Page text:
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Russian Cossacks on a march to Paris makes first stop in France

October 02, 2012, 6:17 UTC+3
The march kicked off at Moscow’s Poklonnaya Hill on August 12
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BLANCHE-EGLISE, France, October 2 (Itar-Tass) — Russian Cossacks who are marching on Paris as part of a campaign to commemorate the 200th anniversary of Russia’s 1812 Patriotic War against Napoleon have made their first stop in France, in small place called Blanche-Eglise.

“This event will be called historical one day. It’s the first time in 200 years that have passed since the end of the 1812 Patriotic War that Russian Cossacks have entered France on horseback. They’ve started the final stage of their cavalry march which, I believe, will be as successful as all the previous stages,” said Sergey Shishkaryov, the deputy head of the march’s organizing committee. He has recently been elected chairman of the presidium of the Political Council of the newly created Rodina (Motherland) party.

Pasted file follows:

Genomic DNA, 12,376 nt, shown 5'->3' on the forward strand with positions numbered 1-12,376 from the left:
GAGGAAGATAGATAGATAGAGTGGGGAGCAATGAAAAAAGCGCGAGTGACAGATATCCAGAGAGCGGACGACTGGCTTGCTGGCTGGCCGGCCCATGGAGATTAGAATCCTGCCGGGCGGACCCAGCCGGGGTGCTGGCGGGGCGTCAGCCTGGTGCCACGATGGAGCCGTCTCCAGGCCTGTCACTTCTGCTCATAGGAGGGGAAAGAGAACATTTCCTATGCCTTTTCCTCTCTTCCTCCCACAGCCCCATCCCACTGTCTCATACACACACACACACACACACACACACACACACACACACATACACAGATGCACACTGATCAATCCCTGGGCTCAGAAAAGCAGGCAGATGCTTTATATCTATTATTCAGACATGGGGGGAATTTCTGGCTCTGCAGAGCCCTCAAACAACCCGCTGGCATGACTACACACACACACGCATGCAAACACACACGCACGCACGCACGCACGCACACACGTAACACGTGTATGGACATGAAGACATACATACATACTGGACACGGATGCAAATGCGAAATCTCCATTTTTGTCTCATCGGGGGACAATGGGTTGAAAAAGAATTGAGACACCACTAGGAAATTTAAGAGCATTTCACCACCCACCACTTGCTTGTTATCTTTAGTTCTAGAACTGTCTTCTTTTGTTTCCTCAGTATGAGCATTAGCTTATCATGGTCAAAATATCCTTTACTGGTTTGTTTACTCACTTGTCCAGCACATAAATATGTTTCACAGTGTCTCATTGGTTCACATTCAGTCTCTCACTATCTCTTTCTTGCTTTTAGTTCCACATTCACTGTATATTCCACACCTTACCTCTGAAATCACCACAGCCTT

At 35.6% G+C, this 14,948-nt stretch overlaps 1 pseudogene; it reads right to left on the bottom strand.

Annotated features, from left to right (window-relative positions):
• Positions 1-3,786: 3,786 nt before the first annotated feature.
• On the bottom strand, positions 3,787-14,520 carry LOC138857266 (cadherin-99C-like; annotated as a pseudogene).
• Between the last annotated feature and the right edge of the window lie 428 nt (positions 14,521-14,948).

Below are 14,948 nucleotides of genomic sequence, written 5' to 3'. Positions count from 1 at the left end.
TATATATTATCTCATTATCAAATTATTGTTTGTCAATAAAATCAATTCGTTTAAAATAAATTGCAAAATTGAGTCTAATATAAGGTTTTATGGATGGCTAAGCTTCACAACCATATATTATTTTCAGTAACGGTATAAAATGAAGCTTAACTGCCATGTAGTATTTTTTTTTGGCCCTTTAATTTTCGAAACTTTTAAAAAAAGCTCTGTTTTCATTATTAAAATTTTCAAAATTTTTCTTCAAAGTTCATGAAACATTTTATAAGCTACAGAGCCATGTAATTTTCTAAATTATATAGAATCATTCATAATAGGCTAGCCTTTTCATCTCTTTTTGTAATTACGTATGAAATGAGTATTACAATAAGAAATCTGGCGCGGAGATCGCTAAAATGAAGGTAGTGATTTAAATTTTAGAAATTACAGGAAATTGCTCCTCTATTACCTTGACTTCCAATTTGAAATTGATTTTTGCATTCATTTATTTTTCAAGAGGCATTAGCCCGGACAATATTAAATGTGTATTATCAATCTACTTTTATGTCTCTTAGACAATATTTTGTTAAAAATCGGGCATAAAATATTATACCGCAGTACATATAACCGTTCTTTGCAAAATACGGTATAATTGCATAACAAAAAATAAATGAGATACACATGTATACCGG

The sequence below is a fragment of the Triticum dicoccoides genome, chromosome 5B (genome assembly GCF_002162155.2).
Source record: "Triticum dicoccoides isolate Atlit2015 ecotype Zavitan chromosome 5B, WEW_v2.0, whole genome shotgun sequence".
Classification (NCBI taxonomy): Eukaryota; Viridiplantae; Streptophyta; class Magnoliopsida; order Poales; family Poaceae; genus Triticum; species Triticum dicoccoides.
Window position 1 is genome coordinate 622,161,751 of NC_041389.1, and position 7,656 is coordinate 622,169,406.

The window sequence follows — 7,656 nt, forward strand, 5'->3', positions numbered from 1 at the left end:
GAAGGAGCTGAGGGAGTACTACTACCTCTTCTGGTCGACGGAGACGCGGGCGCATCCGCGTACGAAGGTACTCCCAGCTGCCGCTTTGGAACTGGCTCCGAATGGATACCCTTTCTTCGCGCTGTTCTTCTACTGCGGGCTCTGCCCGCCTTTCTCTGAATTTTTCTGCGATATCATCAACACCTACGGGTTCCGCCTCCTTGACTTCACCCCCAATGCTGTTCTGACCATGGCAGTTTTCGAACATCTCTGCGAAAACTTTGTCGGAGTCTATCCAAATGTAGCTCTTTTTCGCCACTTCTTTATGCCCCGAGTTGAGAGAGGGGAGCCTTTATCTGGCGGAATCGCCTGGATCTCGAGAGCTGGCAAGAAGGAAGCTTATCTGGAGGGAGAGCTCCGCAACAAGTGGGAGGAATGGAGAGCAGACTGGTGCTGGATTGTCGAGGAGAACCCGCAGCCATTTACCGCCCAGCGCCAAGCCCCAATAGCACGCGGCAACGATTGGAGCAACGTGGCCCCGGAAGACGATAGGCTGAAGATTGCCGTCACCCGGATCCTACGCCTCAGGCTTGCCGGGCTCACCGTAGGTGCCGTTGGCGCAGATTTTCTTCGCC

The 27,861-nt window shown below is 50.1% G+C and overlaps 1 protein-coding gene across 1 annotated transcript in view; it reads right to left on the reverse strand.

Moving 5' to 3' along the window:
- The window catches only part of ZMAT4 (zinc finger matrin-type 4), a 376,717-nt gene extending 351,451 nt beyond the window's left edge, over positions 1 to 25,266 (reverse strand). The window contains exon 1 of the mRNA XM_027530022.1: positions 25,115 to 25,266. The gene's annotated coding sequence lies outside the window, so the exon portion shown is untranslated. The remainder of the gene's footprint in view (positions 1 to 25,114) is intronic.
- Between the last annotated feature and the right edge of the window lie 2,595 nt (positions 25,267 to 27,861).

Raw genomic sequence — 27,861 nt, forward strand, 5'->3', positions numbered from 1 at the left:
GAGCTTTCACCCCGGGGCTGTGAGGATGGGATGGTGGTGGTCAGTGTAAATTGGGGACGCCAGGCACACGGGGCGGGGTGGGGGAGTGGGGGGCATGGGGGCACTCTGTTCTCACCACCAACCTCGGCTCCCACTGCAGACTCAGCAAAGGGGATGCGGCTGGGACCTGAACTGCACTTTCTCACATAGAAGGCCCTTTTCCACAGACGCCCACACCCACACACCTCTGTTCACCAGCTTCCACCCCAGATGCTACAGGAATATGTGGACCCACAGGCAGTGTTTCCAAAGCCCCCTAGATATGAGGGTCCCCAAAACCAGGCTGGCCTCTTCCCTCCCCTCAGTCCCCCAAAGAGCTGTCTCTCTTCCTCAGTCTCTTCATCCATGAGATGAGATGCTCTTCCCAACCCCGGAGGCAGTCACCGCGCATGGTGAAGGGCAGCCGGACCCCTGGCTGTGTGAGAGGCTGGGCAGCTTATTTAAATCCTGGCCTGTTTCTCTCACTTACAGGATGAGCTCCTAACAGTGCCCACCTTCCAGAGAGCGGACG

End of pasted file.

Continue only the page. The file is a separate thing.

The march kicked off at Moscow’s Poklonnaya Hill on August 12. The Cossacks have covered 2,500 kilometers of horseback. They need to cover another 400 kilometers to reach their final destination at Fontainebleau, Napoleon’s former residence. A grand concert of the Cossacks, the Alexandrov Army Choir, the Cuban Cossack Choir and the Kremlin Equestrian School will culminate the end of the cavalry march.

“The festivities will symbolize not only the success of the march as a kind of passage among cities and countries. It will symbolize the accomplishment of its main task – a mission of peace and respect for all who took part in those (Napoleonic) wars, giving lives for their countries,” Shishkaryov went on to say.

“In this sense, I would compare the equestrian march to a musical march in which a powerful patriotic melody tuned with the no less powerful call to pan-European cooperation beyond border and political differences. I hope that the final chord in Fontainebleau is going to be strong and convincing,” Shishkaryov emphasized.

It’s hard to say how the French met Russian Cossacks at the time of the Napoleonic wars but today they welcomed them with broad friendly smiles on their faces.


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